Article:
But within minutes of starting the Zoom call with Marnie Goding to dig into ELK’s story, I feel energised.
Relaxed in her Melbourne home, Goding speaks with the kind of candour that makes the next hour feel less like an interview and more like a coffee confessional. It’s a given she’s lovely but perhaps it’s also because with 2021 fast approaching, we’re both revelling in the opportunity to scrub the slate clean.
With her optimism intact, Goding is confident that her business – a pioneer of independent Australian design founded with husband Adam Koniaras in 2004 – will flourish in the new year ahead.
It was actually Koniaras, a fine jeweller by trade, who brought his experience in the fashion industry to the initial stages of establishing ELK. Goding’s professional years had been spent in the marketing and events world, though she says both she and Koniaras came from similar backgrounds of small, family-owned businesses. “We always had that desire to work together,” Goding says. “There are couples who think they could never do it, but we always wanted to.”
With the idea to collaborate in the back of her mind, Goding began to look at her husband’s business through a different lens, exploring ways they could develop their own unique offering in the fashion and accessories space. After teaching herself silversmithing, both Goding and Koniaras began fielding requests for custom made pieces for runway shows from friends in the fashion industry and selling a small range of their products through fashion labels. “We had customers coming back every year or every few months. And I think that was probably where the business started to change direction.”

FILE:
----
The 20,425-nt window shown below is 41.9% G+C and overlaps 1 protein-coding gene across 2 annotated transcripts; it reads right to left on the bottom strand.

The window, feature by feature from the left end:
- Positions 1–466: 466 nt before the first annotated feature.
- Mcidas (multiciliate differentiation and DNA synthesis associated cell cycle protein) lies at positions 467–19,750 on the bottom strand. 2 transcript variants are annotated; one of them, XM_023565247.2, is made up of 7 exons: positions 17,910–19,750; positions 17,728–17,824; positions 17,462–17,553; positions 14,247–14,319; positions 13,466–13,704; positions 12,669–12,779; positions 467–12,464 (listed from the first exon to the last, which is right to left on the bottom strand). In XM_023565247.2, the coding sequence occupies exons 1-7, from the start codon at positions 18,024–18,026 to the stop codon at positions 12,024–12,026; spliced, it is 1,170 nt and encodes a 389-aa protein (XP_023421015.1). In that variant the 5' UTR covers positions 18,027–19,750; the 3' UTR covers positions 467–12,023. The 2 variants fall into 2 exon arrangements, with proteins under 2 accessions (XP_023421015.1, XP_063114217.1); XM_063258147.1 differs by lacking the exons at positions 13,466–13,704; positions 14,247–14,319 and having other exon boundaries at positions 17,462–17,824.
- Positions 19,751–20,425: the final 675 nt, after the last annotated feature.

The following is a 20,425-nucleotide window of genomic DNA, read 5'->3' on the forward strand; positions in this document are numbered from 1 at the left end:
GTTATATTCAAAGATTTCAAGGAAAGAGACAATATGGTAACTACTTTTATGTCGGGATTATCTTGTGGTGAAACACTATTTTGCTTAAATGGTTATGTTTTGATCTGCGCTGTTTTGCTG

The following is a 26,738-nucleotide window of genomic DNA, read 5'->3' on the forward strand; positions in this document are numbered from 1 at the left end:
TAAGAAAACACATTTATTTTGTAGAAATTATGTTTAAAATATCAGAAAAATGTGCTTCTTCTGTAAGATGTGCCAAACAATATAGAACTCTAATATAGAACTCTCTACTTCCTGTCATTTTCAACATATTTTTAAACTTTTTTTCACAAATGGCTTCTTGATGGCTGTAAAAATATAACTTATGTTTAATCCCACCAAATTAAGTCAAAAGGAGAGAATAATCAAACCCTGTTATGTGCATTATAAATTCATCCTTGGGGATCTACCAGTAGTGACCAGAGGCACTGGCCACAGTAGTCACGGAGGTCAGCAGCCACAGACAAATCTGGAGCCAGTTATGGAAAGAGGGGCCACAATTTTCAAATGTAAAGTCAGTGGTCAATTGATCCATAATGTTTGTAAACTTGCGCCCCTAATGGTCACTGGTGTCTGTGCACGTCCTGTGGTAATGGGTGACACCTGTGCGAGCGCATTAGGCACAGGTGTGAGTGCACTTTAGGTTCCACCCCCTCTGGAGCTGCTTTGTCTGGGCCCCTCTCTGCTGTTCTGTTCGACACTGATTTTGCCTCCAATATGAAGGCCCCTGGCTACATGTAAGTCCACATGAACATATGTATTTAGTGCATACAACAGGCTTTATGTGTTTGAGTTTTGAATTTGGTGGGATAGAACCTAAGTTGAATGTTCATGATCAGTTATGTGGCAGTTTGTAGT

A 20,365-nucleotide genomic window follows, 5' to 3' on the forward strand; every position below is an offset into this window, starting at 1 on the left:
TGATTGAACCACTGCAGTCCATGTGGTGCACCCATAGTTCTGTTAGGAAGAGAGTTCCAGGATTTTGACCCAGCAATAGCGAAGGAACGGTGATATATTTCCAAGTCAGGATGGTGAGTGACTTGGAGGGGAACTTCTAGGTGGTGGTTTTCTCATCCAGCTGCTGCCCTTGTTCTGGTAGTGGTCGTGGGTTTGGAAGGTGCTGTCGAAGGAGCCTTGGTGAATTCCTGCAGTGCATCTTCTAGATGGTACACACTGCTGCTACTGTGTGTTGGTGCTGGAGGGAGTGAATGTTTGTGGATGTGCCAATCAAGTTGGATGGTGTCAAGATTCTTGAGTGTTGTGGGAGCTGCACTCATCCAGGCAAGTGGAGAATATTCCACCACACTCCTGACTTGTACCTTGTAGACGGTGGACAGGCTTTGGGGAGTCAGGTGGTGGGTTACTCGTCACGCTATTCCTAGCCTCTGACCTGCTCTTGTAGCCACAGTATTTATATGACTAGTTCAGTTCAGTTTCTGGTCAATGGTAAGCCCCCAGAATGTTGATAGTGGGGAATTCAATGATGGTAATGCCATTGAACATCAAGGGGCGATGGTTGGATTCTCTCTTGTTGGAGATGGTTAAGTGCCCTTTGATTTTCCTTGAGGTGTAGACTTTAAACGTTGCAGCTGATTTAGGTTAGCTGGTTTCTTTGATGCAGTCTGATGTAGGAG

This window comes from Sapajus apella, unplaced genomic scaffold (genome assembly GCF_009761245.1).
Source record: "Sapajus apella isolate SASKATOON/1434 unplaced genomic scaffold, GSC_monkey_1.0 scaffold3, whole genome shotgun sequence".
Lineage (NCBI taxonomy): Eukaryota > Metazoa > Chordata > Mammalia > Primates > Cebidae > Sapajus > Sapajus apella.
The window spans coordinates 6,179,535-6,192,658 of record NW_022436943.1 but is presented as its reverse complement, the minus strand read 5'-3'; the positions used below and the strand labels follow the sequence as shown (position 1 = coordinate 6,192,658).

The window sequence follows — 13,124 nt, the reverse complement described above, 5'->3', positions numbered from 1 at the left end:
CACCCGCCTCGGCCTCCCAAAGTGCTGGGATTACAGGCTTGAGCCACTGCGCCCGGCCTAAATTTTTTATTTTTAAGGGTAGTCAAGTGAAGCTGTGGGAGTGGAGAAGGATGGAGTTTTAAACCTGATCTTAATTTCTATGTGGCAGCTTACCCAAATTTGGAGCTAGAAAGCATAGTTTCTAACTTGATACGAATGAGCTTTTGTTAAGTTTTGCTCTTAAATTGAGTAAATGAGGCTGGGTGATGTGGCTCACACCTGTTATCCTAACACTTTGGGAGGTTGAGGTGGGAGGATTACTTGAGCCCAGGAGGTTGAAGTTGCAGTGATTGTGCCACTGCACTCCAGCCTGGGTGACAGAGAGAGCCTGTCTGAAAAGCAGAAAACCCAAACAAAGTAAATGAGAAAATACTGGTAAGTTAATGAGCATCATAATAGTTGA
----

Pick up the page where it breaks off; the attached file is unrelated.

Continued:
Nearing two decades from the initial launch of ELK, the clothing and accessories label now distributes an extensive range of sculptural accessories, hand-made leather and ready-to-wear collections, each manufactured with a commitment to ethical and environmental practices. Its bi-annual and seasonal collections use quality raw materials wherever possible and ELK is committed to working with independent manufacturers around the globe with traditional skills and techniques.
As far as sustainability goes, that was an area of their business they started questioning about seven years ago. “For us, it wasn’t just about the product: it was about the impact you’re having on the communities that you work in, right through the supply chain and looking at the entire production process including the waste that’s being created and what happens at the end of life.”
In 2019, ELK released its first Transparency Report, publishing its second in November last year. It details how the brand operates as a fashion business and highlights its ethical and environmental journey. Overall, both reports serve as a public statement around ELK’s commitment to running a business with transparency, honesty and integrity at its core, and tracks progress towards their 2025 goals.
Detailing its 2025 goals, one of ELK’s key aims is to become zero waste, which relates to the production process as well as the end of life for its products. “Our carbon footprint is a big focus for us, trying to reduce the impact that we have in greenhouse gas emissions,” Goding says. And, upholding the mission they began seven years ago, ELK wants to continue mapping its supply chain “right back to tier four” in hopes of achieving full transparency.
ELK is also getting creative about the ways in which it can exist within the circular economy. In 2021, they’re hoping to launch what they call their “Rewear Program”. Through this initiative, ELK will look at taking back products and reselling them through a different channel. The team is currently in the process of setting up a workshop where garments and accessories can be repaired and reworked before being resold. Bang on trend!